WASHINGTON — On the evening of D.C.’s first snow fall, Kenneth Early is wet, tired and trying to set up a tent for a new place to rest his head for the night.
"I just want to be a part of society and live, that's all," Early said before breaking into tears.
Early has been living on the streets for 12 years, and now the one place he called home is being stripped away. D.C. is shutting down a sizable tent encampment at the K Street underpass in NOMA.
"We're trying to survive, and we don't have no place to go," Early said.
A few tents down in the underpass encampment, Michael Harris is more optimistic. After 10 years of waiting, he's finally moving into an apartment.
"I recently got a housing voucher, and I'm looking forward to moving to a place with windows and doors and locks and a key," he said with a smile on his face.
Harris is wheelchair bound and has been nicknamed "Mayor of tent city." But he's ready to leave the NOMA tent encampment that has been his home for the past seven months.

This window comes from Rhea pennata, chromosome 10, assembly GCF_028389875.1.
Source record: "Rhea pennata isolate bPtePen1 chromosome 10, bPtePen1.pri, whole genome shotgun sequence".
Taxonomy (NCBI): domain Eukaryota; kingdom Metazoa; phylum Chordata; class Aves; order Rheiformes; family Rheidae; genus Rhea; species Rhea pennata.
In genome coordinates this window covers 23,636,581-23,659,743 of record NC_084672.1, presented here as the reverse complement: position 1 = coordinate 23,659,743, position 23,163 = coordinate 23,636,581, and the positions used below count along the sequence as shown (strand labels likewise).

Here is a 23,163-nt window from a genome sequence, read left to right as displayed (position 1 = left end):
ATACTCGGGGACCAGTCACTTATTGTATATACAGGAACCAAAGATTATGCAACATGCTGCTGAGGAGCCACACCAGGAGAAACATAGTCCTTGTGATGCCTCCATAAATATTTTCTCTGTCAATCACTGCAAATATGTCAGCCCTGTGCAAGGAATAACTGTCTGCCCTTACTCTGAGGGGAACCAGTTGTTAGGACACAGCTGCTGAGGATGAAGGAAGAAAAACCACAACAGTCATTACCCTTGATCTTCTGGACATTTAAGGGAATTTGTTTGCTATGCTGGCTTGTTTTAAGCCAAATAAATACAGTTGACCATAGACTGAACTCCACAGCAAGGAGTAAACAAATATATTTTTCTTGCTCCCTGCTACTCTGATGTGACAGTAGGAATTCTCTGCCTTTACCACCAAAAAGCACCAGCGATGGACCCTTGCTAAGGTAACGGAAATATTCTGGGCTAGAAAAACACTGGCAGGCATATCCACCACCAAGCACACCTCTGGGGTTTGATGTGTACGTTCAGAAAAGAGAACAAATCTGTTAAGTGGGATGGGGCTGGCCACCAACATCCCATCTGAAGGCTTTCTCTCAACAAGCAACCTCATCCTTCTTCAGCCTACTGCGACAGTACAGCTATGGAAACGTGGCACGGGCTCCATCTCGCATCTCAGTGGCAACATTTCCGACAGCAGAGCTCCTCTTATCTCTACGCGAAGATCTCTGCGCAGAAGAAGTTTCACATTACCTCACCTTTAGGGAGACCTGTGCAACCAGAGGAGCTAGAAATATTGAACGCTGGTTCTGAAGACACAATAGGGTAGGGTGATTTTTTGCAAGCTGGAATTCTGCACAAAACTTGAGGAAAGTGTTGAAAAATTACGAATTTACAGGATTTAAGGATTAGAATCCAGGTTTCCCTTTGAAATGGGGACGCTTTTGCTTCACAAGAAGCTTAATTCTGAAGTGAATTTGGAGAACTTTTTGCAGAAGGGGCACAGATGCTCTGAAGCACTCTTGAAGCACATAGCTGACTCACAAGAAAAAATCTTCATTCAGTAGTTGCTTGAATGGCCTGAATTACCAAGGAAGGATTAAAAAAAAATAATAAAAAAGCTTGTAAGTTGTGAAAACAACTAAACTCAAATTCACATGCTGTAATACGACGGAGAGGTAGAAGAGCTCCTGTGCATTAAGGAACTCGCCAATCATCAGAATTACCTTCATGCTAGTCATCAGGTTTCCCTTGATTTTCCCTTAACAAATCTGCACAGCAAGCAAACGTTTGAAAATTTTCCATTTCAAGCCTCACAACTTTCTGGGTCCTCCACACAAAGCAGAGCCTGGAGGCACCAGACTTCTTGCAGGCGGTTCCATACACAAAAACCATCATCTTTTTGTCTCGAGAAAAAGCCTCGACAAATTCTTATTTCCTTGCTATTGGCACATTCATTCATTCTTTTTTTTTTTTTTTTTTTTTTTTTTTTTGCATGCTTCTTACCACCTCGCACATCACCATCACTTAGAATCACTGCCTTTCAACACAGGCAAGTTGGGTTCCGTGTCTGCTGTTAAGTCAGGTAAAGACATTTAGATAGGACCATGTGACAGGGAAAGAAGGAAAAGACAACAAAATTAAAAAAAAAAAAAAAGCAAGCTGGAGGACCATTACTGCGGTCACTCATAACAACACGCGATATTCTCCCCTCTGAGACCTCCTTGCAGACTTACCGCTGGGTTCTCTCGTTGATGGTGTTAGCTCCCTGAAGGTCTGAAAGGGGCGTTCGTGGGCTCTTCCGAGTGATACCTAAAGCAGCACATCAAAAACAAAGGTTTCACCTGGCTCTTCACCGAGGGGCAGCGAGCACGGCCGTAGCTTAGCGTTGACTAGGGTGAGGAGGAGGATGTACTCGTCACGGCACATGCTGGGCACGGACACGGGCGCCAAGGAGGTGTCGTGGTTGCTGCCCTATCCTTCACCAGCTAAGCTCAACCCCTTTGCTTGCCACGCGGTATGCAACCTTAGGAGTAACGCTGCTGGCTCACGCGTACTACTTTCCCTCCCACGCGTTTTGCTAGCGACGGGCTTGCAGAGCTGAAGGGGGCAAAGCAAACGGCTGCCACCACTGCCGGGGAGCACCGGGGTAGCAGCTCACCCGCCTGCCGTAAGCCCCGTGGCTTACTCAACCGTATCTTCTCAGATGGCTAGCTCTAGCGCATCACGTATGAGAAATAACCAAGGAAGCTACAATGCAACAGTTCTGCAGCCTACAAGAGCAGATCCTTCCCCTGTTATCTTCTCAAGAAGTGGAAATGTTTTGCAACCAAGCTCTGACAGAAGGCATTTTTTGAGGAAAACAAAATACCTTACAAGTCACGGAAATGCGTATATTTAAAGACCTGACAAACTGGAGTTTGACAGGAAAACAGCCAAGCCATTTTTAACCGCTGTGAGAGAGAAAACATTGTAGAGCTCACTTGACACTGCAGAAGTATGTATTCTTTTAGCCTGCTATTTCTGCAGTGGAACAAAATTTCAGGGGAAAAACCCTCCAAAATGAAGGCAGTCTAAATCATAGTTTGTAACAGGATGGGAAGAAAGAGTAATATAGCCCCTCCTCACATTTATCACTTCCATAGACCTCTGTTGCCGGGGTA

"I had to deal with mental illness, and the drug addiction that goes on down here," he explained, "But it still beats being at the shelter sometimes, because you have violence that goes on there, you have communicable diseases."
Next week, both Harris and Early will have to find a new place to sleep, as the city is shutting down the encampment on Jan. 16, displacing nearly 40 homeless tenants. Bright orange signs call it a safety hazard, since tents are blocking the already narrow sidewalk.
The Deputy Mayor of Health and Human Services said the move is for public safety, not to push the homeless out. In fact, two other nearby encampments on L and M Streets in Northeast will remain open.
Harris said that’s where he’ll likely stay until his apartment is ready. As for Kenneth, he’s not sure where he'll go.
The Deputy Mayor said they don't want anyone living on the street, and the city is renovating shelters to try to make them more appealing. According to city records, there are about 6,500 homeless persons in D.C., and 600 of them live on the streets. Advocates report that 81 people died on the streets in 2019.